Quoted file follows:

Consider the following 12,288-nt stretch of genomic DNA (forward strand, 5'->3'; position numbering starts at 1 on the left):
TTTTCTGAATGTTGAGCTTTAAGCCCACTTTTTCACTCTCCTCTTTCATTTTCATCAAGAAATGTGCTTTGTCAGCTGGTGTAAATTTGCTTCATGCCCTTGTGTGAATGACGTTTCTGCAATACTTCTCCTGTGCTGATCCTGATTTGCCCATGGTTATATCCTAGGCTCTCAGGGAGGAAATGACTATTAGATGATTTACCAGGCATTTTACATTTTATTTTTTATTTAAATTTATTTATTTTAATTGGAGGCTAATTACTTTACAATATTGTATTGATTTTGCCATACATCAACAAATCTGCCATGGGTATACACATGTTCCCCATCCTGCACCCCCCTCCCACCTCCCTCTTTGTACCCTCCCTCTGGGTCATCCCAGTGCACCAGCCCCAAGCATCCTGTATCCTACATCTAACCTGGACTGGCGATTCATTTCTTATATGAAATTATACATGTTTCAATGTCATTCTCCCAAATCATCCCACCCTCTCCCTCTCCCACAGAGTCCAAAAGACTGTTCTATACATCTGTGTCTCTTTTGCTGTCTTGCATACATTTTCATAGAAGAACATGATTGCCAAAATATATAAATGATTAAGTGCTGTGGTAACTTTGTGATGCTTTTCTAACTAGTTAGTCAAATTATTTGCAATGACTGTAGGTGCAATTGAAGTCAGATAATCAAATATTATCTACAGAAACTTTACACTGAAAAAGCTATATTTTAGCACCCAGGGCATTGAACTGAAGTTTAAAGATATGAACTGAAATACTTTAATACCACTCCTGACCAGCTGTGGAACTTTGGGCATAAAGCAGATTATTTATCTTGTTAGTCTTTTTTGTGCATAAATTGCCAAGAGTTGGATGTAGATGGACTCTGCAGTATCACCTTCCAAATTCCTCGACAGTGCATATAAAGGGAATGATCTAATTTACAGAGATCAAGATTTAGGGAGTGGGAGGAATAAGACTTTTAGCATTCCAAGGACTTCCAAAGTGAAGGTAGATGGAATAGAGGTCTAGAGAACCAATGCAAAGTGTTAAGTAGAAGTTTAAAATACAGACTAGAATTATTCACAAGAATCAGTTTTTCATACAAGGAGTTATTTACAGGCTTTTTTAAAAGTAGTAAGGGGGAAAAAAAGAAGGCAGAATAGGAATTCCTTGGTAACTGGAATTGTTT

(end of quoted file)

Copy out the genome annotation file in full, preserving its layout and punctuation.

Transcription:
Consider the following 12,288-nt stretch of genomic DNA (forward strand, 5'->3'; position numbering starts at 1 on the left):
TTTTCTGAATGTTGAGCTTTAAGCCCACTTTTTCACTCTCCTCTTTCATTTTCATCAAGAAATGTGCTTTGTCAGCTGGTGTAAATTTGCTTCATGCCCTTGTGTGAATGACGTTTCTGCAATACTTCTCCTGTGCTGATCCTGATTTGCCCATGGTTATATCCTAGGCTCTCAGGGAGGAAATGACTATTAGATGATTTACCAGGCATTTTACATTTTATTTTTTATTTAAATTTATTTATTTTAATTGGAGGCTAATTACTTTACAATATTGTATTGATTTTGCCATACATCAACAAATCTGCCATGGGTATACACATGTTCCCCATCCTGCACCCCCCTCCCACCTCCCTCTTTGTACCCTCCCTCTGGGTCATCCCAGTGCACCAGCCCCAAGCATCCTGTATCCTACATCTAACCTGGACTGGCGATTCATTTCTTATATGAAATTATACATGTTTCAATGTCATTCTCCCAAATCATCCCACCCTCTCCCTCTCCCACAGAGTCCAAAAGACTGTTCTATACATCTGTGTCTCTTTTGCTGTCTTGCATACATTTTCATAGAAGAACATGATTGCCAAAATATATAAATGATTAAGTGCTGTGGTAACTTTGTGATGCTTTTCTAACTAGTTAGTCAAATTATTTGCAATGACTGTAGGTGCAATTGAAGTCAGATAATCAAATATTATCTACAGAAACTTTACACTGAAAAAGCTATATTTTAGCACCCAGGGCATTGAACTGAAGTTTAAAGATATGAACTGAAATACTTTAATACCACTCCTGACCAGCTGTGGAACTTTGGGCATAAAGCAGATTATTTATCTTGTTAGTCTTTTTTGTGCATAAATTGCCAAGAGTTGGATGTAGATGGACTCTGCAGTATCACCTTCCAAATTCCTCGACAGTGCATATAAAGGGAATGATCTAATTTACAGAGATCAAGATTTAGGGAGTGGGAGGAATAAGACTTTTAGCATTCCAAGGACTTCCAAAGTGAAGGTAGATGGAATAGAGGTCTAGAGAACCAATGCAAAGTGTTAAGTAGAAGTTTAAAATACAGACTAGAATTATTCACAAGAATCAGTTTTTCATACAAGGAGTTATTTACAGGCTTTTTTAAAAGTAGTAAGGGGGAAAAAAAGAAGGCAGAATAGGAATTCCTTGGTAACTGGAATTGTTT